Former PGA Tour player Dan Olsen made a serious accusation on Friday: that Tiger Woods had been suspended by the Tour for a month.
Olsen, who was an exempt player for the 2004 PGA Tour season, made the claim Friday on radio station WVFN to host David DeMarco. The Michigan-based pro claimed his sources were "exempt Tour players," but that Woods was not suspended for taking testosterone.
“I think when it’s all said and done, he’s going to surpass Lance Armstrong in infamy," Olsen said.
Both Tiger Woods' agent, Mark Steinberg, and the PGA Tour vehemently deny Olsen's claims.
“These claims are absolutely, unequivocally and completely false," Steinberg said in a statement. "They are unsourced, unverified and completely ridiculous. The PGA Tour has confirmed that there is no truth to these claims.”
“Regarding the allegations made by Dan Olsen concerning Tiger Woods, there is no truth whatsoever to his claims and the PGA Tour categorically denies them," said PGA Tour media official Joel Schuchmann in a statement made on behalf of the Tour.
Olsen went on to make other claims, including that Nike Golf had provided Tiger Woods with a golf ball that gave him an advantage over other players and that Olsen would "almost bet hadn't been tested."
"So he's really playing with -- I'm not gonna say a cheater ball, because he has the help of the establishment, really -- but he played a ball that nobody else could play. ...
"So that combined with his enhancement issues, like having a Canadian blood spinning doctor in his phone, you know? I mean, I think people are starting to openly call it what it is, which is gonna be a problem for him."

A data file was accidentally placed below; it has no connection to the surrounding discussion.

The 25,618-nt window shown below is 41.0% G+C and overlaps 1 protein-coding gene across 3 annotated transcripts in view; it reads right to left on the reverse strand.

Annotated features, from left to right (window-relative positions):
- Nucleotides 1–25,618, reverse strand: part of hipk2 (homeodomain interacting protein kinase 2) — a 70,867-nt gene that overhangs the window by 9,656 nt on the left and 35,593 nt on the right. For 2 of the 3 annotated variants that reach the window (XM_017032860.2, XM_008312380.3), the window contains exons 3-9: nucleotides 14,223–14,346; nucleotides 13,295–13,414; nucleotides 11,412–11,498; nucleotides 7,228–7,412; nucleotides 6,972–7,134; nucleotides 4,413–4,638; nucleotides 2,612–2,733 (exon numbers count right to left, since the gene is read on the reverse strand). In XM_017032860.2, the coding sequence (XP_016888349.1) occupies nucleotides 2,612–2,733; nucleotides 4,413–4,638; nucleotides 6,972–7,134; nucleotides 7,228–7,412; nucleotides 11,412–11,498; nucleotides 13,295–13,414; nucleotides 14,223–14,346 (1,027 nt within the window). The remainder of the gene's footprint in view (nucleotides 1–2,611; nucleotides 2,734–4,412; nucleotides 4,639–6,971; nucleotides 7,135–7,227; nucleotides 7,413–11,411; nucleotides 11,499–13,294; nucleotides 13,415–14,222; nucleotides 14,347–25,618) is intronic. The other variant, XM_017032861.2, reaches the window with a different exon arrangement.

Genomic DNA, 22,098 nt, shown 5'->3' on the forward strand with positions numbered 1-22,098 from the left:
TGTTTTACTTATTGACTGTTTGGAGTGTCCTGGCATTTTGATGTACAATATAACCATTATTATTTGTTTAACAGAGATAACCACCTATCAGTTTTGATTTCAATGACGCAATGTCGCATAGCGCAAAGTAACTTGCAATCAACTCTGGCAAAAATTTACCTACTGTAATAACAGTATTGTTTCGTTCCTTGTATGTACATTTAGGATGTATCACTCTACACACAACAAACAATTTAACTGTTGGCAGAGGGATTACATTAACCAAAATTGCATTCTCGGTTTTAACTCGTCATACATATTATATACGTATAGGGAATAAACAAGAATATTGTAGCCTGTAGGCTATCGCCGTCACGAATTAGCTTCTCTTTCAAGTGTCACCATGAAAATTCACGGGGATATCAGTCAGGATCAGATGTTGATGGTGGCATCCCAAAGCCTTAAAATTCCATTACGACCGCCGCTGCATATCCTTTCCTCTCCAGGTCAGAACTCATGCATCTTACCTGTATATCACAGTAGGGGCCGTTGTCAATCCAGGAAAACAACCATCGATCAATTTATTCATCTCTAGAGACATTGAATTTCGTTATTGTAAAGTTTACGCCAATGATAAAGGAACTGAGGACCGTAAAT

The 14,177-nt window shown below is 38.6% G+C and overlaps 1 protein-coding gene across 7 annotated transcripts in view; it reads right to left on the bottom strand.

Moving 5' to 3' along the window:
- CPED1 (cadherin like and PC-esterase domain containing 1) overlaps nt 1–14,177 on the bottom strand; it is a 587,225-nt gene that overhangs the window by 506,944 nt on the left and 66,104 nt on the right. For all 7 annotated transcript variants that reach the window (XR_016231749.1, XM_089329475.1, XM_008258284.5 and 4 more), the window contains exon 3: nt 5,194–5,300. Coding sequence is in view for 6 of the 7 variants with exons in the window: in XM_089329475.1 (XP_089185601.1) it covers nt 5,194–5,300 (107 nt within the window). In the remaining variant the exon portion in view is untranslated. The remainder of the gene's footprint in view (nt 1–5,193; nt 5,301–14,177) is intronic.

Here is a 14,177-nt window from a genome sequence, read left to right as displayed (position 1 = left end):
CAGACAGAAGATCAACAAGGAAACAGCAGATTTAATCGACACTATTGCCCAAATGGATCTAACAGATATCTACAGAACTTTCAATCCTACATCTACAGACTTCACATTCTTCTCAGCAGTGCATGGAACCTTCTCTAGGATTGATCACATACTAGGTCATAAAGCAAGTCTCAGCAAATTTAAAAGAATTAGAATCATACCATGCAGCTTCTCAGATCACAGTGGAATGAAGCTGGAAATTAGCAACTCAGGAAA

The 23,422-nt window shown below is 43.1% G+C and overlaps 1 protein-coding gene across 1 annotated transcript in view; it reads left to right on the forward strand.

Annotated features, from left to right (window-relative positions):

In a statement, Nike Golf said, "Every ball Tiger has put in competitive play from Nike has been thoroughly tested and approved by the USGA and R&A in accordance with their governing rules."
Olsen also said he believed Woods was faking the back injury the 14-time major winner cited in withdrawing from the Farmers Insurance Open.
Woods announced Feb. 11 that he would not play again on the PGA Tour until his game was "tournament ready."
On Monday, Olsen backed off his claims.
"Everything I said on that radio interview was only my opinion and not based on any firsthand knowledge or facts," Olsen said to ESPN.com. "I want to make a full retraction to everything I said for the entire radio interview, and I apologize to Tiger, Nike, Phil [Mickelson], [commissioner] Tim Finchem and the PGA Tour."